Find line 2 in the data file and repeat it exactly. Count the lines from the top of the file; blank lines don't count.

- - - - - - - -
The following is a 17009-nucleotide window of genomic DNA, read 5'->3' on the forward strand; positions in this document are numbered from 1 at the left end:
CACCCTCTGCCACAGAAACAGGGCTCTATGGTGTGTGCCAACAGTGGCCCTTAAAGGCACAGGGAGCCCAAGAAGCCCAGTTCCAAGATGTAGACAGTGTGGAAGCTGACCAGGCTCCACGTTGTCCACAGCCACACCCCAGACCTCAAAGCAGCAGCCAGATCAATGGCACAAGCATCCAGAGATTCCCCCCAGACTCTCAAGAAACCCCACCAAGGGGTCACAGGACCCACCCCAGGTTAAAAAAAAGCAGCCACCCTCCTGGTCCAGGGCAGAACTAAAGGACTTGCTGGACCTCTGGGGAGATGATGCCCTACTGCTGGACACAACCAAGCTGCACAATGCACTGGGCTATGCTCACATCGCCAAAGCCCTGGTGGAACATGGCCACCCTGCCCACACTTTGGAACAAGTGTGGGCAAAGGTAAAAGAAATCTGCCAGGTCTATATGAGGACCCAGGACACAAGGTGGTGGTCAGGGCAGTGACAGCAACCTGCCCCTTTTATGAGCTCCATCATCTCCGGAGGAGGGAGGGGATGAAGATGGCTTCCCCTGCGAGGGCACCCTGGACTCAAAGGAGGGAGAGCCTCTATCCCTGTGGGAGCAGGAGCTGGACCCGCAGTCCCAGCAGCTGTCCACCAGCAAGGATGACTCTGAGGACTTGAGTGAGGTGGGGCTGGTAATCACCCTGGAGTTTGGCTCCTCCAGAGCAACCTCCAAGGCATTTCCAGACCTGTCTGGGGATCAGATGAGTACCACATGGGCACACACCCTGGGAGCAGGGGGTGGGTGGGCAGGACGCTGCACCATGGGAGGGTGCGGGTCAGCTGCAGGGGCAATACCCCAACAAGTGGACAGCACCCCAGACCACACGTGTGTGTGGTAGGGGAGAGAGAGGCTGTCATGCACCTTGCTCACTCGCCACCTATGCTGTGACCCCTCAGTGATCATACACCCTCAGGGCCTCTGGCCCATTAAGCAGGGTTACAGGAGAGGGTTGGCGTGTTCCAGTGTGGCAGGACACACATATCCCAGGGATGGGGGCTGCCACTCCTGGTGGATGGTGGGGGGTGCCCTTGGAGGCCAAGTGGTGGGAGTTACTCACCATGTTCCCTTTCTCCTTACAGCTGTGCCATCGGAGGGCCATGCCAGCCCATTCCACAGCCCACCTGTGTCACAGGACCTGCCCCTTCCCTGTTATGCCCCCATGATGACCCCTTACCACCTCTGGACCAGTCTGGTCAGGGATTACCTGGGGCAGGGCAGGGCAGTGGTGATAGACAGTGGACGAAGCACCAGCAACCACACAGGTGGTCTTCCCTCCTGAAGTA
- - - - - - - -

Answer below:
CACCCTCTGCCACAGAAACAGGGCTCTATGGTGTGTGCCAACAGTGGCCCTTAAAGGCACAGGGAGCCCAAGAAGCCCAGTTCCAAGATGTAGACAGTGTGGAAGCTGACCAGGCTCCACGTTGTCCACAGCCACACCCCAGACCTCAAAGCAGCAGCCAGATCAATGGCACAAGCATCCAGAGATTCCCCCCAGACTCTCAAGAAACCCCACCAAGGGGTCACAGGACCCACCCCAGGTTAAAAAAAAGCAGCCACCCTCCTGGTCCAGGGCAGAACTAAAGGACTTGCTGGACCTCTGGGGAGATGATGCCCTACTGCTGGACACAACCAAGCTGCACAATGCACTGGGCTATGCTCACATCGCCAAAGCCCTGGTGGAACATGGCCACCCTGCCCACACTTTGGAACAAGTGTGGGCAAAGGTAAAAGAAATCTGCCAGGTCTATATGAGGACCCAGGACACAAGGTGGTGGTCAGGGCAGTGACAGCAACCTGCCCCTTTTATGAGCTCCATCATCTCCGGAGGAGGGAGGGGATGAAGATGGCTTCCCCTGCGAGGGCACCCTGGACTCAAAGGAGGGAGAGCCTCTATCCCTGTGGGAGCAGGAGCTGGACCCGCAGTCCCAGCAGCTGTCCACCAGCAAGGATGACTCTGAGGACTTGAGTGAGGTGGGGCTGGTAATCACCCTGGAGTTTGGCTCCTCCAGAGCAACCTCCAAGGCATTTCCAGACCTGTCTGGGGATCAGATGAGTACCACATGGGCACACACCCTGGGAGCAGGGGGTGGGTGGGCAGGACGCTGCACCATGGGAGGGTGCGGGTCAGCTGCAGGGGCAATACCCCAACAAGTGGACAGCACCCCAGACCACACGTGTGTGTGGTAGGGGAGAGAGAGGCTGTCATGCACCTTGCTCACTCGCCACCTATGCTGTGACCCCTCAGTGATCATACACCCTCAGGGCCTCTGGCCCATTAAGCAGGGTTACAGGAGAGGGTTGGCGTGTTCCAGTGTGGCAGGACACACATATCCCAGGGATGGGGGCTGCCACTCCTGGTGGATGGTGGGGGGTGCCCTTGGAGGCCAAGTGGTGGGAGTTACTCACCATGTTCCCTTTCTCCTTACAGCTGTGCCATCGGAGGGCCATGCCAGCCCATTCCACAGCCCACCTGTGTCACAGGACCTGCCCCTTCCCTGTTATGCCCCCATGATGACCCCTTACCACCTCTGGACCAGTCTGGTCAGGGATTACCTGGGGCAGGGCAGGGCAGTGGTGATAGACAGTGGACGAAGCACCAGCAACCACACAGGTGGTCTTCCCTCCTGAAGTA